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15

It's actually a suspension, which is to say that the actual chord is F Minor (F, A-flat, C, in first inversion) but the G and B-flat are held over from the previous chord before moving to F and A-flat. Dissonant suspensions resolving to consonant chords are very common in Baroque music. In jazz, 9th chords are treated as normal chords, so a G#maj9 might ...


11

It's common to omit some notes when forming a chord (for various reasons; depends on the instrument and the composer). The aforementioned chord is a Fm7 (no5), which means that you play the notes that form the Fm7 chord (F A♭ C E♭), but you omit the 5th (C), thus getting Fm7 (no 5) or the notes F A♭ E♭. One of the most common chord ...


8

Because this is an open chord shape. That means the fingers do some of the work, and the nut does the rest. From https://fretello.com/skill/c-major-chord-open-position/: We can see that the fingers hold down two Cs and an E. The 'O' shapes above the nut show the work it is doing for us - "holding down" another E, and a G. (Well really it's the tuners and ...


7

Obviously, the common simple chord names are useful. E.g. you might ask a guitarist to play a Cm followed by G7. That would be much easier than calling out the notes that you wanted. Such chord names don't directly represent sets of notes - they are are abstractions of sets of notes, and useful because... They tell us that we should think of the piece in ...


7

He is doing this: Cm Db => Fm Gb => Bbm Cb => Ebm Fb => ... What I hear is a continuous modulation up in perfect fourths. The chords Cm Db Fm can be heard in the key of F minor. The F minor chord is then re-interpreted as the Vm chord of the next key (Bbm) etc. So what you have is key Fm: Cm Db Fm Bbm: Fm Gb Bbm Ebm: Bbm Cb ...


6

When attempting theory exams... Ask the person who will grade the exam. Whatever rule they want you to follow for the exam will be contradicted by actual practice. You can easily find examples of a root position tonic chord with the third doubled and the fifth omitted. Walter Piston's Harmony has a simple rule: in root position double the root, for ...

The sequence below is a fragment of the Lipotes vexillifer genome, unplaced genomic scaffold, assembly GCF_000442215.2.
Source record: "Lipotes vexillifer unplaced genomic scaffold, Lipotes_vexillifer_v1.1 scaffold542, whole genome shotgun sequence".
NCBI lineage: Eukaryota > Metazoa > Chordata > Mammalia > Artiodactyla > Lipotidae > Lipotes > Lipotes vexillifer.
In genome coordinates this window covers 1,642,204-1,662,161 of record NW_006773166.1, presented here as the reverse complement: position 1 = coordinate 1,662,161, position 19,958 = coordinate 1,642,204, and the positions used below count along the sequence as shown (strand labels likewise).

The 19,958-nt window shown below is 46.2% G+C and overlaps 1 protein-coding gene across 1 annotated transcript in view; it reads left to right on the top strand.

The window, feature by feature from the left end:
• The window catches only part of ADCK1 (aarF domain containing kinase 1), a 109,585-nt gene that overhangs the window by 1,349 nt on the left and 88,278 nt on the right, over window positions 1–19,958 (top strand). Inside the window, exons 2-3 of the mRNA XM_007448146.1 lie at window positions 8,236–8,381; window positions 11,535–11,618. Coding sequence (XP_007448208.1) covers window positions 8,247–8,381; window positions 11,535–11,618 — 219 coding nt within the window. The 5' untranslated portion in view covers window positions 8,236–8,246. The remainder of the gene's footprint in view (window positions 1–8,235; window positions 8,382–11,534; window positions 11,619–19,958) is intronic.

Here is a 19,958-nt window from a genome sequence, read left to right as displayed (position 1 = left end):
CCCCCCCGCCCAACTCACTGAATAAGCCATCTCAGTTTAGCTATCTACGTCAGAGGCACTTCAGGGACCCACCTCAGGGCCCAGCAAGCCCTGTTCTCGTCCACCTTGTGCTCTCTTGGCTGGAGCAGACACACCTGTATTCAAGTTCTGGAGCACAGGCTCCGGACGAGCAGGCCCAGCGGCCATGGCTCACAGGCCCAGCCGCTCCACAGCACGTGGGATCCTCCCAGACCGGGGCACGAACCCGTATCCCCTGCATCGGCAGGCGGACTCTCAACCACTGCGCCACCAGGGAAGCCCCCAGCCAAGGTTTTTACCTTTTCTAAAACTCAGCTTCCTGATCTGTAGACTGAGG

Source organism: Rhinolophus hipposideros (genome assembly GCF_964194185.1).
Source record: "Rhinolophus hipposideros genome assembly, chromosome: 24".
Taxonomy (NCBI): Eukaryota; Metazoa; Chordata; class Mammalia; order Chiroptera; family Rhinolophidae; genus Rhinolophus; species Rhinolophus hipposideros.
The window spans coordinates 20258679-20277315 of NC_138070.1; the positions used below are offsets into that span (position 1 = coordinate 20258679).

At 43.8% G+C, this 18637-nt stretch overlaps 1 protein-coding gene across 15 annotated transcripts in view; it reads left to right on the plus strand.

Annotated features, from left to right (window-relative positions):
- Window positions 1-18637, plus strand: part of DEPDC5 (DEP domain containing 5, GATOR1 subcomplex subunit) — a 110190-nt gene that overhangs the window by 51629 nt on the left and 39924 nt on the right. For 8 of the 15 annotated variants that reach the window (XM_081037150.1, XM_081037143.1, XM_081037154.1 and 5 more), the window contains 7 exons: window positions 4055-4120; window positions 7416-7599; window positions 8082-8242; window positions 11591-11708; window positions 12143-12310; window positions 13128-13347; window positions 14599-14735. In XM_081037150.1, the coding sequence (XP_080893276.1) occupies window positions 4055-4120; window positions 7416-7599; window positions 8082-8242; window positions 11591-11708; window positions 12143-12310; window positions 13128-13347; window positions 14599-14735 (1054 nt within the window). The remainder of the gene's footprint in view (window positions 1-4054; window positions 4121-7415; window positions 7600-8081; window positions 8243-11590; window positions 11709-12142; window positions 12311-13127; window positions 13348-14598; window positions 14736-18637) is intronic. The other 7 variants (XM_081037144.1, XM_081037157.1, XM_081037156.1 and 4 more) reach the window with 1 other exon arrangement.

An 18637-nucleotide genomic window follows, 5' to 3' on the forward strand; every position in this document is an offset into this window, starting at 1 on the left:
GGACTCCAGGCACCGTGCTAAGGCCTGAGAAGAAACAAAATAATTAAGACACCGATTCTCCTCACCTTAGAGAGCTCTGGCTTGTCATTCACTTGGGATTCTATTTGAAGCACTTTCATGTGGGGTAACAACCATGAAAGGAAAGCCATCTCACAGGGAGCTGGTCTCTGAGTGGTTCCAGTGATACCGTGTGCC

6

There is a difference in what composers do and what is acceptable in a theory exam. In an exam, usually you don't double the third of a major chord, but you can double it if the chord is minor. Doubling the root or the fifth is the safe choice. To see what note of the chord you'd double, you have to see the preceding as well as the following chord. You'll ...


6

The notation starting in the second measure, isn't a tie, but rather a slur. More specifically, it's a phrasing slur indicating to play everything within that slur as a continual line and within a single phrase. You only need to play that quarter-note A in the second measure for the duration of one beat. And your intuition regarding the brackets in the ...


5

It's said that a good player playing without backing can make listeners aware of where they are in a sequence, and the 12 bar sequence is no different. The better fitting notes that work over the I don't especially work best over the IV or the V. Often I hear players 'widdling' over 12 bar blues, using the notes from the blues scale at random. It sort of ...


5

In typical melody writing the melody often uses tones that match the chords along with the careful use of non-chord tones. But in 12-bar blues the general feeling is: any note of the blues scale can be played over any chord in the progression, so the rule of thumb above doesn't really apply to the blues. Surely, the tonic and dominant tones will be natural ...